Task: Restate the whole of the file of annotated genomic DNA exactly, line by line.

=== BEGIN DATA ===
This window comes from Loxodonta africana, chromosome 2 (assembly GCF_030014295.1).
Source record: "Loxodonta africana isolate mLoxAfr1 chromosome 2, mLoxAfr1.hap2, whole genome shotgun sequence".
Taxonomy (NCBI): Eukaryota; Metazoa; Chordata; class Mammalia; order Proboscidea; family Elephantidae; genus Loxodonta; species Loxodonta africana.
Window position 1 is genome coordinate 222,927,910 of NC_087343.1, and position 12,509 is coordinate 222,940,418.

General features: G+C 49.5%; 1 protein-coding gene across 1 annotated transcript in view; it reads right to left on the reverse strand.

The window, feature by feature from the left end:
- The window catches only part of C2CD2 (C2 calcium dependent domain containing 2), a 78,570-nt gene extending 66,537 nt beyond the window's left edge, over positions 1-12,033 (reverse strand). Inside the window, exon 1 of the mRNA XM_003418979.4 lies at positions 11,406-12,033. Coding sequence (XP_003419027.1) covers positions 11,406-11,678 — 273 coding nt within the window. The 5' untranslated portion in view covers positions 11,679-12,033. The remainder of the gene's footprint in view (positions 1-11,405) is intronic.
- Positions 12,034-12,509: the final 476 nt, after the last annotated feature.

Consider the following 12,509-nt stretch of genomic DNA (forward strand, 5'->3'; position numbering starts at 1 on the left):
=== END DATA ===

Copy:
This window comes from Loxodonta africana, chromosome 2 (assembly GCF_030014295.1).
Source record: "Loxodonta africana isolate mLoxAfr1 chromosome 2, mLoxAfr1.hap2, whole genome shotgun sequence".
Taxonomy (NCBI): Eukaryota; Metazoa; Chordata; class Mammalia; order Proboscidea; family Elephantidae; genus Loxodonta; species Loxodonta africana.
Window position 1 is genome coordinate 222,927,910 of NC_087343.1, and position 12,509 is coordinate 222,940,418.

General features: G+C 49.5%; 1 protein-coding gene across 1 annotated transcript in view; it reads right to left on the reverse strand.

The window, feature by feature from the left end:
- The window catches only part of C2CD2 (C2 calcium dependent domain containing 2), a 78,570-nt gene extending 66,537 nt beyond the window's left edge, over positions 1-12,033 (reverse strand). Inside the window, exon 1 of the mRNA XM_003418979.4 lies at positions 11,406-12,033. Coding sequence (XP_003419027.1) covers positions 11,406-11,678 — 273 coding nt within the window. The 5' untranslated portion in view covers positions 11,679-12,033. The remainder of the gene's footprint in view (positions 1-11,405) is intronic.
- Positions 12,034-12,509: the final 476 nt, after the last annotated feature.

Consider the following 12,509-nt stretch of genomic DNA (forward strand, 5'->3'; position numbering starts at 1 on the left):